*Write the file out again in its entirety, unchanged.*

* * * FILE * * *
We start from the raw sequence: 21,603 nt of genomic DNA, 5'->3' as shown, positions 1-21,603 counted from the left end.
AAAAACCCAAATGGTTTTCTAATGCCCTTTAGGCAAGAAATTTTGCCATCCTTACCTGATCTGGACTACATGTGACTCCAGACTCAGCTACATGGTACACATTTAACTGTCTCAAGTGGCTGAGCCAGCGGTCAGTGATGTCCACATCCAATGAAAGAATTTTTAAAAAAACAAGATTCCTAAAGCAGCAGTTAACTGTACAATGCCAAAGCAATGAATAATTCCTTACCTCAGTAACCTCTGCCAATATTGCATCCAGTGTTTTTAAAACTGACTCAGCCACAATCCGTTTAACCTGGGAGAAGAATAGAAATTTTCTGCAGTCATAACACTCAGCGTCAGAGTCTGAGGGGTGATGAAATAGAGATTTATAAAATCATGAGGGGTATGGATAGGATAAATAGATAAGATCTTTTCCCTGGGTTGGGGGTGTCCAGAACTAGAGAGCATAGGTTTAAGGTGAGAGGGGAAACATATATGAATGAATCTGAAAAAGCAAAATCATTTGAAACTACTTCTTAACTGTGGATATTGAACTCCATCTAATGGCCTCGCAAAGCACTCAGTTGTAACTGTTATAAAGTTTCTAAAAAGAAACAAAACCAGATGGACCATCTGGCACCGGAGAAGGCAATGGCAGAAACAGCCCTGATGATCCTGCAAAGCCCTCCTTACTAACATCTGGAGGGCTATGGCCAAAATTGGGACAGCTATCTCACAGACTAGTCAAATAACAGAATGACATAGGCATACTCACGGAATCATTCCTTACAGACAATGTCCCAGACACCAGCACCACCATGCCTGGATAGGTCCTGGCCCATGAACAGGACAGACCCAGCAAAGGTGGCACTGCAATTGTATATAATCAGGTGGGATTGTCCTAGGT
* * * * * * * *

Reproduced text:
We start from the raw sequence: 21,603 nt of genomic DNA, 5'->3' as shown, positions 1-21,603 counted from the left end.
AAAAACCCAAATGGTTTTCTAATGCCCTTTAGGCAAGAAATTTTGCCATCCTTACCTGATCTGGACTACATGTGACTCCAGACTCAGCTACATGGTACACATTTAACTGTCTCAAGTGGCTGAGCCAGCGGTCAGTGATGTCCACATCCAATGAAAGAATTTTTAAAAAAACAAGATTCCTAAAGCAGCAGTTAACTGTACAATGCCAAAGCAATGAATAATTCCTTACCTCAGTAACCTCTGCCAATATTGCATCCAGTGTTTTTAAAACTGACTCAGCCACAATCCGTTTAACCTGGGAGAAGAATAGAAATTTTCTGCAGTCATAACACTCAGCGTCAGAGTCTGAGGGGTGATGAAATAGAGATTTATAAAATCATGAGGGGTATGGATAGGATAAATAGATAAGATCTTTTCCCTGGGTTGGGGGTGTCCAGAACTAGAGAGCATAGGTTTAAGGTGAGAGGGGAAACATATATGAATGAATCTGAAAAAGCAAAATCATTTGAAACTACTTCTTAACTGTGGATATTGAACTCCATCTAATGGCCTCGCAAAGCACTCAGTTGTAACTGTTATAAAGTTTCTAAAAAGAAACAAAACCAGATGGACCATCTGGCACCGGAGAAGGCAATGGCAGAAACAGCCCTGATGATCCTGCAAAGCCCTCCTTACTAACATCTGGAGGGCTATGGCCAAAATTGGGACAGCTATCTCACAGACTAGTCAAATAACAGAATGACATAGGCATACTCACGGAATCATTCCTTACAGACAATGTCCCAGACACCAGCACCACCATGCCTGGATAGGTCCTGGCCCATGAACAGGACAGACCCAGCAAAGGTGGCACTGCAATTGTATATAATCAGGTGGGATTGTCCTAGGT